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Young women march to Parliament House

Story by Rosemary Cadden

South Australia's future young voters took advantage of the Women's Suffrage Centenary in 1994 to voice their political demands before they became eligible to go the polls. On August 23, hundreds of young women from South Australian schools marched to the steps of Parliament House with a monster petition expressing the issues deeply concerning the youth of 1994.

The petition mirrored the presentation to Parliament House exactly 100 years previously of the historic Great petition that led to South Australian women gaining the right to vote. This time, the Petition, signed by hundreds students from schools throughout South Australia, stated that the petitioners: "are convinced of the absolute justice of equal rights for all people and that there is continuing evidence of inequality, in education, in employment, in access to information, and government assistance; in health, in support for families, in housing and in protection of the environment."

Individual schools also added their own specific demands.

The march from Victoria Square, up King William Street to Parliament House on North Terrace, was the culmination of months of planning and preparation - including creating a representative list of young people's demands, gathering names for the petition from schools throughout the State and organising the official "handing over" to the Minister for the Status of Women, Diana Laidlaw.

A major aim of the original petition was to reject the continuing argument from members opposed to the change claiming that "women have not asked for the suffrage." Ms Laidlaw said that the modern-day petition showed that the young women of today are just as eager to voice their demands and lobby for change. Their statements included calls for attention to:

  • various environmental problems in South Australia;

  • the education system, including the need to avoid increased class sizes and the closure of schools;

  • specific needs in rural communities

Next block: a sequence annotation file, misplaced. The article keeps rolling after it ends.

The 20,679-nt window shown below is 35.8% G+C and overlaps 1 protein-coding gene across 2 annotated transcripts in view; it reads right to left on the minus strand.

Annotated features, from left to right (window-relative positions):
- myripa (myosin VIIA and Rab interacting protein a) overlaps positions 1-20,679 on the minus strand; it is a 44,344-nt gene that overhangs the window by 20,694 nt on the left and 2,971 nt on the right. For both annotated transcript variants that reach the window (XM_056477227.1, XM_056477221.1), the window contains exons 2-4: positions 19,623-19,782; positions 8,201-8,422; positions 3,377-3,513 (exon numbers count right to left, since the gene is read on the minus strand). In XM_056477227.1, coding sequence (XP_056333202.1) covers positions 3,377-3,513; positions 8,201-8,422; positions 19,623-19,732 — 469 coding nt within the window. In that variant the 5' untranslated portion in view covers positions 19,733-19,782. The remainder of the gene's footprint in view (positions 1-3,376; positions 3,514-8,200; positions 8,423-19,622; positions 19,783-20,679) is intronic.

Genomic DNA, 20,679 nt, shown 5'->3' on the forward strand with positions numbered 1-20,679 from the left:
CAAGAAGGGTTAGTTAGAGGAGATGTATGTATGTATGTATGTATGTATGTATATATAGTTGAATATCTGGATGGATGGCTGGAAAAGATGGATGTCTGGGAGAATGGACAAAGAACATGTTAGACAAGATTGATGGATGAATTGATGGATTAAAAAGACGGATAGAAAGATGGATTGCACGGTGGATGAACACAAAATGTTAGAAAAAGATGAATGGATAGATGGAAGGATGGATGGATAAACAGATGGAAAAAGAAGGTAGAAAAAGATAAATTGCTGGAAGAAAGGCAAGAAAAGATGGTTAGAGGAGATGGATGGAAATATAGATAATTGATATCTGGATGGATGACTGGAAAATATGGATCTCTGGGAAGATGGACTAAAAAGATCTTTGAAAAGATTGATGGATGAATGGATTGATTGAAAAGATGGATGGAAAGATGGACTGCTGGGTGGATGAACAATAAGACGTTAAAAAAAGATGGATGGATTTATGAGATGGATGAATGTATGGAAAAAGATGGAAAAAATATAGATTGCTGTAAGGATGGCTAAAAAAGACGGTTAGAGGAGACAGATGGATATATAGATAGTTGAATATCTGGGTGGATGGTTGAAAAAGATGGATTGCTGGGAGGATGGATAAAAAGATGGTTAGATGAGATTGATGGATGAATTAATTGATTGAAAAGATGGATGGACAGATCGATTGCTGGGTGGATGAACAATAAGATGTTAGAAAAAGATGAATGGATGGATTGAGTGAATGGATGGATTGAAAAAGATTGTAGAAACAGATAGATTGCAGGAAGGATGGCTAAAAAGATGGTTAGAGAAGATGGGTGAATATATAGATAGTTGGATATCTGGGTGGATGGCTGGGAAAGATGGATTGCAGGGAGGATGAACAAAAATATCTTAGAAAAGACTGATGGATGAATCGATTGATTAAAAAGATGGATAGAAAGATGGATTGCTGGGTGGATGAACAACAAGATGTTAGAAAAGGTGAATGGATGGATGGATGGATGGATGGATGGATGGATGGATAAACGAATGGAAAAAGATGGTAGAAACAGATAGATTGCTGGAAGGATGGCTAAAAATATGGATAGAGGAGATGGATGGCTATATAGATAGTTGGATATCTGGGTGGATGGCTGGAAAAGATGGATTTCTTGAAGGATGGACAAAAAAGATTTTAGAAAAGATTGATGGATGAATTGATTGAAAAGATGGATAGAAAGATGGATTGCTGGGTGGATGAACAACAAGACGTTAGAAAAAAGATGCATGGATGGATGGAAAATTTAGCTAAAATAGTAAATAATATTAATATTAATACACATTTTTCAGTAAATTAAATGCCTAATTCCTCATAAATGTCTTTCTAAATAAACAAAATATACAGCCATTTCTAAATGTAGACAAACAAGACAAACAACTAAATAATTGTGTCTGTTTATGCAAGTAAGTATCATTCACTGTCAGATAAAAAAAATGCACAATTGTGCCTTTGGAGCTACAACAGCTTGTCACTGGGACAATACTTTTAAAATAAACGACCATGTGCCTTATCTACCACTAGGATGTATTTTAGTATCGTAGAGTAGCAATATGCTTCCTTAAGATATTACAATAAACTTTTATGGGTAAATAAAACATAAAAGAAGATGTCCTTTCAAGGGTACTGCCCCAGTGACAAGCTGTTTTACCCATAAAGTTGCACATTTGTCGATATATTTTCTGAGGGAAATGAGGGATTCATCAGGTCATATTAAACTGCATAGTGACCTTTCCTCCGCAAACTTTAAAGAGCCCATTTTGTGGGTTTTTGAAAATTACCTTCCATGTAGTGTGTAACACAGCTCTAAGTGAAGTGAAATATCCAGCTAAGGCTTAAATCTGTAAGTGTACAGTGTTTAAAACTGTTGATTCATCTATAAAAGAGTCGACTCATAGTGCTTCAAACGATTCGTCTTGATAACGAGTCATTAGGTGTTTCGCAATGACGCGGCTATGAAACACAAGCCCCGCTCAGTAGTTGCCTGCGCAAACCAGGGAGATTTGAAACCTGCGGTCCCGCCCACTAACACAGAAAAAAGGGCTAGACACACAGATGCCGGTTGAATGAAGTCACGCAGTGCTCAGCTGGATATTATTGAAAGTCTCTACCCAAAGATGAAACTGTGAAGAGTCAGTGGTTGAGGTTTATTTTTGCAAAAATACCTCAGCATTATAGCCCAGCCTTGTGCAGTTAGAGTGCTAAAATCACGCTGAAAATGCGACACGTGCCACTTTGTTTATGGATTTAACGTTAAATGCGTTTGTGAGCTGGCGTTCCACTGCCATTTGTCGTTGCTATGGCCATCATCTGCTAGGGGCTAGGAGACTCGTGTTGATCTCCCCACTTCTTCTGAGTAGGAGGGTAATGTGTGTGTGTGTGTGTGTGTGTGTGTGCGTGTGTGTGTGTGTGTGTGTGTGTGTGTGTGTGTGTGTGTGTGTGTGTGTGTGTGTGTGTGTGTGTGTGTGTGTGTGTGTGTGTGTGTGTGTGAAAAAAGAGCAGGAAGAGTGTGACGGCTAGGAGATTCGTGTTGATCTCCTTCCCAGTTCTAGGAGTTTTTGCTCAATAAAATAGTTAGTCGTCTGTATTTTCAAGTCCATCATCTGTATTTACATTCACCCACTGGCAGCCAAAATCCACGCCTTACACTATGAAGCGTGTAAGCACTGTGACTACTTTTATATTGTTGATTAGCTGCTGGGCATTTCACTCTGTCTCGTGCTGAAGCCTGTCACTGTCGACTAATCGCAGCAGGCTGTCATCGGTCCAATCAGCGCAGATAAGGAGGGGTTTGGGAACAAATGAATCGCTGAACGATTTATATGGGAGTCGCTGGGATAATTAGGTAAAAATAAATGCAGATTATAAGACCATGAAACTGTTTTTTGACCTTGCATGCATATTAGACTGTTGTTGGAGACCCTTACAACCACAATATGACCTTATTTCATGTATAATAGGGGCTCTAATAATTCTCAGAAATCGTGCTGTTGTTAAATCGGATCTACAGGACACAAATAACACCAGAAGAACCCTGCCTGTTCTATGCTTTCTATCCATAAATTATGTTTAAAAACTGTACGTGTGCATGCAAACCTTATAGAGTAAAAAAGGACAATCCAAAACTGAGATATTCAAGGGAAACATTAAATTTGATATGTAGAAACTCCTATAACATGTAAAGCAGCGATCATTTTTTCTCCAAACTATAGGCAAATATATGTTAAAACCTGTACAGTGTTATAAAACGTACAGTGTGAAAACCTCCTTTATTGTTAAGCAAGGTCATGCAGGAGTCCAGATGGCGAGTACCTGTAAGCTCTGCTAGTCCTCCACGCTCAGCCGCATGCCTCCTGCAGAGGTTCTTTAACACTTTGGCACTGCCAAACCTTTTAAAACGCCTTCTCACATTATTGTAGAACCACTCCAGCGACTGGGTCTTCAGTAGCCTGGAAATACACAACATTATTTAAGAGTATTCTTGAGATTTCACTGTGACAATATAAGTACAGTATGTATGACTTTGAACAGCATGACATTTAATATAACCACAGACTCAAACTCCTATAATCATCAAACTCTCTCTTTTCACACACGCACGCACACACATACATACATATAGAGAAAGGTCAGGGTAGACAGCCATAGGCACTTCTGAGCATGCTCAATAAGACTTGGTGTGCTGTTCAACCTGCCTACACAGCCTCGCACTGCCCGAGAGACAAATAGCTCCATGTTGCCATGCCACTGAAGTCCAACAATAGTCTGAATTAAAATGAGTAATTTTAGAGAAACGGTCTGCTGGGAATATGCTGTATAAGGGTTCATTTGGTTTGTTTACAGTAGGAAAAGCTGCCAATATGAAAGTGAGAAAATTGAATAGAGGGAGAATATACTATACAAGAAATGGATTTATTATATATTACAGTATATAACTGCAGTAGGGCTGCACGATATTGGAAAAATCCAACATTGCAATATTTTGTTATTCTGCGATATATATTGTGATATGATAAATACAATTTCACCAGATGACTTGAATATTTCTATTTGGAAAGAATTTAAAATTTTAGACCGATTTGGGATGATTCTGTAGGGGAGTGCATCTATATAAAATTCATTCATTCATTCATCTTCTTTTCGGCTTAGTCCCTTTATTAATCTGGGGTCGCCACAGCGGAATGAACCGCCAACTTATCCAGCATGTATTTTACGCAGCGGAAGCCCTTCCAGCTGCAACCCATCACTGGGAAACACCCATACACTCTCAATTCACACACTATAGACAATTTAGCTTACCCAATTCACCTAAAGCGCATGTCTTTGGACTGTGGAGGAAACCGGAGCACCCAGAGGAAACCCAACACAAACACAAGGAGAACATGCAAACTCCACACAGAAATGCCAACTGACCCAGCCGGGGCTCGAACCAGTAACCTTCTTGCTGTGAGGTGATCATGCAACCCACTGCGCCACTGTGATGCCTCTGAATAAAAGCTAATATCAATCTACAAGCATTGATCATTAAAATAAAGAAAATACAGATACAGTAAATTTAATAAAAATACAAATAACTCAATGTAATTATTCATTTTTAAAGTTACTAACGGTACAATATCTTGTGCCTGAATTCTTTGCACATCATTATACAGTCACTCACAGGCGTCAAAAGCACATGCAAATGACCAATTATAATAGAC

The project was the initiative of South Australian writer and educator Elizabeth Mansutti.

"When I searched for an event that would offer young people an informative, simple and historically accurate activity in which they could participate, the Great petition to Parliament seemed to offer an ideal opportunity to explain the history and to raise the political awareness of young people and their future role as voters," she said.

Students from the six girls schools in Adelaide - Port Adelaide, Gepps Cross, Mitcham, Wilderness, St, Mary's and Annesley College - set to work to re-create the original petition, writing to all other schools for support. "It caught the imagination of the students," Elizabeth Mansutti said. "They have been astonished and amazed at the status of women and young girls when I described it as it was 109 years ago when females were the 'property' of their husbands or fathers, the age of consent was 13 in this State and many girls their age would have already been married. "It helped them see that so much of what we take for granted was hard-won."

Signatures collected, banners designed, the edges of the petition decorated or purled, as the term was 100 years ago, and speeches written, hundreds of students from a number of schools, dressed in Suffrage-purple, strode through the city on August 23 and swarmed onto the steps of Parliament House to deliver their manifesto of claims from the youth of South Australia. Students representing the six organising schools addressed the gathering, providing a brief history of the women's suffrage movement and Mary Lee, describing the life of contemporary women and acknowledging the work of current women Members of Parliament.

A group of dancers from Port Adelaide also expressed their feelings in dance. "In the tradition of the strong women who worked tirelessly to gain for us the right to vote, we wish now to present you with our symbolic petitions," Ms Laidlaw was told. "The issues expressed in these petitions are those which deeply concern the youth of 1994.

"As Mary Lee said 'Let us be up and doing' and let us work for a future where as women we will take an active and equal part in the Government of this country."


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This page last updated on Friday 11 April, 2014 15:17



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